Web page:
Note: the above examples only alter the shell that you're working on, in other words, if you logout or start a new shell/terminal you're not going to see the variables that you defined, this is per the principle of process locality.

How to make presistent shell variables:

One way to do that is by modifying the ~/.profile file:

export SHELL_VAR=xyz

This setting is user-specific and not system-wide, for system-wide environment variables, you can add the above line to a .sh file in /etc/profile.d

I highly recommend reading this page: EnvironmentVariables

  • 1
    Fair to say then that 'persistent' environment variables are in no way actually different to an exported shell variable. The only difference is in where they are stored. Persistent ones are written to (and then read) from non-volatile media (i.e. disk). This is in a location (i.e. ~/.profile) that is automatically read when the shell is loaded. An exported shell variable is identical, except it exists only in volatile memory and is therefore lost on a reboot (power loss, etc). Is that correct?
    – Chris
    Commented Aug 16, 2020 at 5:53

Their difference is similar to the difference between private fields and protected fields in a Java class.

The private fields of a Java class is only accessible from that Java class. The protected fields of a Java class is accessible from both that Java class and its subclasses.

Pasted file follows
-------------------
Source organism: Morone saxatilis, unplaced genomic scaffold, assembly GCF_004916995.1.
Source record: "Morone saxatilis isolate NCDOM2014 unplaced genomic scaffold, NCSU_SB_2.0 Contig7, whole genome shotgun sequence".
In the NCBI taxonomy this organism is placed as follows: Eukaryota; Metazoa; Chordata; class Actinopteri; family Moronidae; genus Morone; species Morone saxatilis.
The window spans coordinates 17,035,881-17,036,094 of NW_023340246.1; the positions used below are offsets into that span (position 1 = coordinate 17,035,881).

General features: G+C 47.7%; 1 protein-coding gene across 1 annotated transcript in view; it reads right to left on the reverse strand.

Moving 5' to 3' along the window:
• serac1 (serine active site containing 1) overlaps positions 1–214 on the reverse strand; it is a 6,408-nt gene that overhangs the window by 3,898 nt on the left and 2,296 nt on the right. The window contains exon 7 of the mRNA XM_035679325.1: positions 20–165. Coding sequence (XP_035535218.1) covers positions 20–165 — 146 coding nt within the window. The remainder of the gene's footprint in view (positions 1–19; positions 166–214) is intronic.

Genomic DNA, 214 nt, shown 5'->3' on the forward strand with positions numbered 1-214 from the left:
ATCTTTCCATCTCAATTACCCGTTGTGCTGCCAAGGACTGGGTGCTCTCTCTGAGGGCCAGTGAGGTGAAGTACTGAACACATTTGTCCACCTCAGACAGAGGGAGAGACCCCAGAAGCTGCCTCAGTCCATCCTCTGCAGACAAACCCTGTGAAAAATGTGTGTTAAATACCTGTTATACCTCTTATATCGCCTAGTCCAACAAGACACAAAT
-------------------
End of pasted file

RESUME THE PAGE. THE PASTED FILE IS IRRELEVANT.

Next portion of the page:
The shell variables of a shell is only accessible from that shell process. The environment variables exported from that shell is accessible from both that shell process and the sub-processes created from that shell.


In addition to the information in the other answers, environment variables are not as flexible as shell variables.

Shell variables can be arrays or associative arrays, but environment variables can only be strings. The environment that's inherited by child processes is simply a sequence of name=value strings. There's no parsing of the values, so no way to indicate that a value should be an array.


A shell variable is just a special case of an environment variable. shell variables are inherited from the environment and possibly copied to the environment of children of the shell depending on syntax used: http://www.pixelbeat.org/docs/env.html

  • 3
    This is not correct. You basically have the terms reversed. Obviously there is a lot of confusion on this topic, even by veteran users and a coreutils dev? :-/
    – deltaray
    Commented Oct 25, 2011 at 23:03
  • 2
    I don't think I've reversed the terms. I was implying that the environment list is more fundamental and present for all processes including shells. shell variables are a special case that are initialised from the environment list
    – pixelbeat
    Commented Apr 16, 2012 at 7:52
  • But you can create shell variables that aren't environment variables. When you do foo=bar it creates a shell variable. It becomes an environment variable when you do export foo.
    – Barmar
    Commented Aug 24, 2023 at 22:56